If this option was to be realised, we envisage the subsequent stages would include extending the pipeline between Mount Isa and the Galilee Basin, as well as expansion of the new Northern Gas Pipeline, in what would be significant national infrastructure across Northern Australia, resulting in a fully integrated network of approximately 1800km.

Domestic gas supply

Jemena is a diverse business and in addition to building critical infrastructure, we also deliver gas directly to homes and businesses (among other energy solutions).

We own and manage the Jemena Gas Network (JGN) in New South Wales, and at close to 1.4 million customers, it is the largest gas network in Australia – and growing rapidly.

A record 62,000 new customers were connected during 2018, which is an increase of 15 per cent on the previous twelve months.

This gives us confidence that bringing more gas to the east coast market via the NGP and other future pipeline projects will not only support end-user energy needs, but it will also bring prices down for them.

For business and industry in the Northern Territory, Queensland and New South Wales, more plentiful gas will lower feedstock and fuel prices leading to more opportunities to create jobs, grow and be more competitive. For homeowners across the JGN, it means cheaper gas to heat homes, and run cooking and hot water appliances.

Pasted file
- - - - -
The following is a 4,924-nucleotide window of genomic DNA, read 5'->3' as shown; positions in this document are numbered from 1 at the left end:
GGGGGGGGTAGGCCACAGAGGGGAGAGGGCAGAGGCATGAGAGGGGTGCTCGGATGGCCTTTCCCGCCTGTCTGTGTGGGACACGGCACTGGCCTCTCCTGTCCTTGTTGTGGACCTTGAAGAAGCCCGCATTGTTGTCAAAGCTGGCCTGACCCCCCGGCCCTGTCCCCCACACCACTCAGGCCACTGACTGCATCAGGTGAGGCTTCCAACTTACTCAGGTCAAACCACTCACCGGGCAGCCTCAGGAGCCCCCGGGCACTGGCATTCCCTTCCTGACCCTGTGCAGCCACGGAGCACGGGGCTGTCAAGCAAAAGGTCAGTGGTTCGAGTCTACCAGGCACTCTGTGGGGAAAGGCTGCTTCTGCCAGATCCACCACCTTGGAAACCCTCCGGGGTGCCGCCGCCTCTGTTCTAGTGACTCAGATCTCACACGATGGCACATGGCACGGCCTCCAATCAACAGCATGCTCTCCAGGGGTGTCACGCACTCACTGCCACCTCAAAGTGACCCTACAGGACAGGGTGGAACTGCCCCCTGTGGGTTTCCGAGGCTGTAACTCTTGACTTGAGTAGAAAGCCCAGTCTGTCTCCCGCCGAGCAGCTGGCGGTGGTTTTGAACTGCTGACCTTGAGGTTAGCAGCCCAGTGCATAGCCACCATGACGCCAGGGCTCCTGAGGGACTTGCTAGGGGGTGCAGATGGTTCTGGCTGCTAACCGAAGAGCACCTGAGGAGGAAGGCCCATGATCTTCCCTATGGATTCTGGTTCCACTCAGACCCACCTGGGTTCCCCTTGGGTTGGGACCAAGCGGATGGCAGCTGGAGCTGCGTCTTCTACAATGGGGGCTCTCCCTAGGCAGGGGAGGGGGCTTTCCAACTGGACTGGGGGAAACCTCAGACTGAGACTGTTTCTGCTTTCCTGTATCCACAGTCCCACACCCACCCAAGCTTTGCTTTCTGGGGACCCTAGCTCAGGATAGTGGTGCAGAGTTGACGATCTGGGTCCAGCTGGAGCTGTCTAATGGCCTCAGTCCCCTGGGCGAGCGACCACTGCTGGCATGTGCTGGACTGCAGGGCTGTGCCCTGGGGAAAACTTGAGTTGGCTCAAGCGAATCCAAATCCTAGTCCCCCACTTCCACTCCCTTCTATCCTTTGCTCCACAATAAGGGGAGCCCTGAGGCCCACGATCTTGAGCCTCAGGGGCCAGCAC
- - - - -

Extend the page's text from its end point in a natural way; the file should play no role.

As well as better affordability, we also know customers want greener gas as Australia transitions to a carbon neutral energy system. In line with Gas Vision 2050 and our international commitments to reduce emissions, we are utilising technology to test new ways to drive maximum efficiencies from our gas network and bring customer costs down.

In partnership with the Australian Renewable Energy Agency (ARENA), we have commenced a $15 million trial to test our network’s capacity to be repurposed to store hydrogen gas.

Hydrogen is carbon neutral and can be sourced from renewable energy. We estimate that in the future, the JGN could store as much energy in the form of hydrogen as eight million Powerwall batteries, without further investment in the network.

Our aim is for Sydney homes and businesses to be able to use this green gas in as little as five years for cooking, heating and hot water.

Next steps

Recent political and policy discussions have focused on coal and renewables in particular, meaning gas has been put on the backburner, so to speak.

But gas is a viable solution to the energy trilemma, national fuel security, and can help to address rising east coast demand. If we are to maximise our abundant natural reserves, we need to move now. The time for talking is over.

We have a good idea where the gas is, so let’s support industry to find and extract this. The sooner we begin, the sooner customers (both small and large) will benefit.